Another small issue I’ve noticed, at least early on, is that a lot of the armor is fairly bland. I’ve gotten to level 14 on my Assassin and noticed very little change in how I look, despite going through three sets of armor (most pieces, anyways). Some of the upper end gear looks great but I wish that there were a little more variation.

Animations:

Animations are, hands down, excellent. I’ve talked about the combat animations above but I can’t say enough good things about them. They just feel right.

Apart from combat, the much criticized walking/running animations are right on task too. The gait and speed of your avatar is just as you would expect it to be and doesn’t seem off at all.

NPCs and mobs still roam and meander as they do in all MMOs. Nothing new there.

The only thing I really don’t like about the animations is when you’re talking to an NPC. Your character will mirror the NPC’s movements to a tee. You nod when they nod, gesture when they gesture. It doesn’t feel right and even a little timing difference would be much appreciated.

This cutscene features less epic and more nag

Performance:

The game runs great but it does get choppy at times. On my desktop, I have a 260GTX and I’m almost always at 80-100FPS on max settings (no AA), except when I’m in Pandemonium. However, a better measure is probably with my laptop that’s running an 8600GTM and a 2.1GHz dual core processor. My laptop, on second to highest settings and no AA and pull an average of 35FPS. I’ve dropped as low as 25 and spiked as high as 45. A lot of it depends on how populated the area is with both mobs and players. Pandemonium though? Forget it. Both machines run that at about 15FPS, even when I drop the graphics to their lowest.

I should note that I can turn the “important” graphics all the way up on my laptop and compensate by turning shadows down to half and the water effect to the second highest step.

I’m interested to see how my laptop will fare in the Abyss. It handled Alterac Valley wonderfully in WoW, and most other games like a charm, so I have high hopes.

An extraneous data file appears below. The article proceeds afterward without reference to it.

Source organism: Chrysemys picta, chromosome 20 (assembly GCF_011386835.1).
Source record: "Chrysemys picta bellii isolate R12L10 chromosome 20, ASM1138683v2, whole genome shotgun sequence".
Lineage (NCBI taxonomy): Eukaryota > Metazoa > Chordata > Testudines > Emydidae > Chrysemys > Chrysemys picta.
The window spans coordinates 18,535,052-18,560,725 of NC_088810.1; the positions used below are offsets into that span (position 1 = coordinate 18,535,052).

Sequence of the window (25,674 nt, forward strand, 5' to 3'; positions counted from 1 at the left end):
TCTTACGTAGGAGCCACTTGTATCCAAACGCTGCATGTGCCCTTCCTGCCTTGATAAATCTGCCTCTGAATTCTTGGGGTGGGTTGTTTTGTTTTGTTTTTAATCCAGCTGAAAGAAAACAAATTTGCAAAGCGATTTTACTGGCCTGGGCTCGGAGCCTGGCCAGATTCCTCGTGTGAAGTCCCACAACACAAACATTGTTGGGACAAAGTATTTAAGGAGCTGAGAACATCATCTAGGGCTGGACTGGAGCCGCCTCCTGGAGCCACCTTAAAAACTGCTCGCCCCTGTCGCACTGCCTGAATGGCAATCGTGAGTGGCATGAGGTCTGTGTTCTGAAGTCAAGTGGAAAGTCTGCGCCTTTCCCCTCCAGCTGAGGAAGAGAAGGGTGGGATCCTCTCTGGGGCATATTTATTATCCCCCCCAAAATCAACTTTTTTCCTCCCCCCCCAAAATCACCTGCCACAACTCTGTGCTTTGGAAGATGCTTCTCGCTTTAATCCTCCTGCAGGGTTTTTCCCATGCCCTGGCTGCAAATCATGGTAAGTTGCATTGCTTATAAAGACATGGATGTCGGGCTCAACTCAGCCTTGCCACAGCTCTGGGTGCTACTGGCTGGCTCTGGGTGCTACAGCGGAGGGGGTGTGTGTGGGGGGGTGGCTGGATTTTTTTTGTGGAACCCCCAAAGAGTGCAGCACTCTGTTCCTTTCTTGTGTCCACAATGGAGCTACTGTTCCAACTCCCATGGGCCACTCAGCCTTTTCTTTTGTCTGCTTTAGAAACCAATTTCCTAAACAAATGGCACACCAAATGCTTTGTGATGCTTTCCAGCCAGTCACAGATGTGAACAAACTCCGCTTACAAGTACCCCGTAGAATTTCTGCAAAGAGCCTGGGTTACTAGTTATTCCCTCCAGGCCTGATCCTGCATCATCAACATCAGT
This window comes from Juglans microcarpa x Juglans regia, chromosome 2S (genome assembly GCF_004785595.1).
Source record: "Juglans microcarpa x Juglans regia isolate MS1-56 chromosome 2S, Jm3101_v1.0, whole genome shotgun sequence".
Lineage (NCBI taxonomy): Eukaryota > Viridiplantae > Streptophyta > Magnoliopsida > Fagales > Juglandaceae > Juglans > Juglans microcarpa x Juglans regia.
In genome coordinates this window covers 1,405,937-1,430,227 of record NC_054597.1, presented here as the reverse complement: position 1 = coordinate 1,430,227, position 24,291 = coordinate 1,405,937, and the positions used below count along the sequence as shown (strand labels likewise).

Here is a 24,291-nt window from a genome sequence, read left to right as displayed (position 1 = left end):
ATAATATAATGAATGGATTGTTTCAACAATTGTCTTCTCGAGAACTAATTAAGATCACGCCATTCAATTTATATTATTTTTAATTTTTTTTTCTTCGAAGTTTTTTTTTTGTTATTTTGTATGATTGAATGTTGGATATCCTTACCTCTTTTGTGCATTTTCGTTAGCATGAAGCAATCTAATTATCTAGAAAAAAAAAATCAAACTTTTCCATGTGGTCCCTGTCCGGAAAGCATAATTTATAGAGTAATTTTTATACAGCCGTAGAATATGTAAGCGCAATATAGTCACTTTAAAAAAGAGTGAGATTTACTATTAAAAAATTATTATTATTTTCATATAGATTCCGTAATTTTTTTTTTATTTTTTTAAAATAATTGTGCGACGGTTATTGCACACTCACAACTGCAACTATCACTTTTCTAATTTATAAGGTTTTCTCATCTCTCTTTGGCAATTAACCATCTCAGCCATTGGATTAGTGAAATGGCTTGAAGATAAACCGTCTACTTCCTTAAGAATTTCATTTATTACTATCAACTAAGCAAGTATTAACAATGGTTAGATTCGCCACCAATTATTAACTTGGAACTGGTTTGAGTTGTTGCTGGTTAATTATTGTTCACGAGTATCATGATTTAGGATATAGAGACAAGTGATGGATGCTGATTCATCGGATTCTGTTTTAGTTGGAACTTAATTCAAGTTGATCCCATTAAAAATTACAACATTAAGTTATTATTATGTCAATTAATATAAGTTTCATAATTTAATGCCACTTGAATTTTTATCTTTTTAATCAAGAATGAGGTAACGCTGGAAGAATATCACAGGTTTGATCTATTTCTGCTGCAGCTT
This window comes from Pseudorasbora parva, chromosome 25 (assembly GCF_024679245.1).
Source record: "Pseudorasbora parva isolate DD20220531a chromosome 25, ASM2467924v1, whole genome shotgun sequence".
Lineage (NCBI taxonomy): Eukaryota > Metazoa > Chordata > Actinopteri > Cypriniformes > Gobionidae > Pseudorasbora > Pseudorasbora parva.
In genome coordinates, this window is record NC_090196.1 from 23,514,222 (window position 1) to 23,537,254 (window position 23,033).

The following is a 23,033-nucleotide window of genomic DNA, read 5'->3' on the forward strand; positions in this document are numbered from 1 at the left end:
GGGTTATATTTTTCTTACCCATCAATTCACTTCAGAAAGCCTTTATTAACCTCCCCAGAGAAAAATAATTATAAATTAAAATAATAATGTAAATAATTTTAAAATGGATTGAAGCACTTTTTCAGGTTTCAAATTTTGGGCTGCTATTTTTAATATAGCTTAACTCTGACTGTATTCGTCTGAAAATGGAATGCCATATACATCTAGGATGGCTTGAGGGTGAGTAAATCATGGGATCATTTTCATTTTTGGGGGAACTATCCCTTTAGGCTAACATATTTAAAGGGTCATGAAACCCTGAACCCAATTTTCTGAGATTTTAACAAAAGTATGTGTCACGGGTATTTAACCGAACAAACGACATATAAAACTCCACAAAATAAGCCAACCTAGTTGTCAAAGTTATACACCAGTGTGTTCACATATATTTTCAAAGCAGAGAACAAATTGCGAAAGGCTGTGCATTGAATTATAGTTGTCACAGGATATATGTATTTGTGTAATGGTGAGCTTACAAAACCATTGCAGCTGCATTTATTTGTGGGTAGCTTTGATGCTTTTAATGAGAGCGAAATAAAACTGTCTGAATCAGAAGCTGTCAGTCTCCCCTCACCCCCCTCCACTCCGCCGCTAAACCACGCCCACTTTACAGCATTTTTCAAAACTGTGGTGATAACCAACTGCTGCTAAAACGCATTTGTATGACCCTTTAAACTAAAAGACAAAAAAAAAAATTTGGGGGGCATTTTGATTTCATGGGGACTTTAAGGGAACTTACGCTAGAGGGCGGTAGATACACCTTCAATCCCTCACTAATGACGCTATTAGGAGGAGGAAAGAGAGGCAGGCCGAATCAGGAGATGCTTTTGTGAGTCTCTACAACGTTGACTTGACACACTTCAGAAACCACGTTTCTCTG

The game isn’t a beast but it looks like it should run a lot harder than it does.

Questing/Story:

I haven’t been impressed. There’s no getting around it. Don’t get me wrong, some quests are great and have some neat cutscenes attached to them. Most are very routine kill/collect quests. The writing is better than normal but is somewhat diminished by the fact that you can skip 90% of it and still know to kill those five Mosbears.

With that out of the way, why don’t more games have cutscenes? Even the little fly over/voice over bits they do before quests seem like a natural thing that should have been part of MMOs for years and just hasn’t been. Some are better than others but all are better than none and I’m happy they’re in the game. A few are downright epic, especially the one that ends the Ascension quest line.

[Aside: Does anyone know what the hell Odella is? I’ve had to stop these mole-things from growing it multiple times now and I can only assume odellaJuiceit’s some kind of lettuce tobacco or something. I think I missed something early on but, either way, I’m tired of doing quests around it. Enough with the Odella.]

Anyhow, and most importantly, quests are more difficult and offer less reward than a lot of other games. At first, you’d think this was a bad thing but I’ve come to feel otherwise. When I say they’re more difficult, I say that for the sole reason that mobs are harder to kill. They fight more and aren’tafraid to smack you around a little bit when you step out of line. I was frustrated the other night because I died three separate times trying to kill a mob that was two levels higher than me. But you know what? Good. Mobs should provide a challenge. The alternative is mobs that don’t and I’d rather have to think as I fight than turn off and wait for the XP to roll in. Mobs in Aion fight level appropriate, so if you’re trying to take on a mob that’s “elite” you’d better be prepared for an elite fight.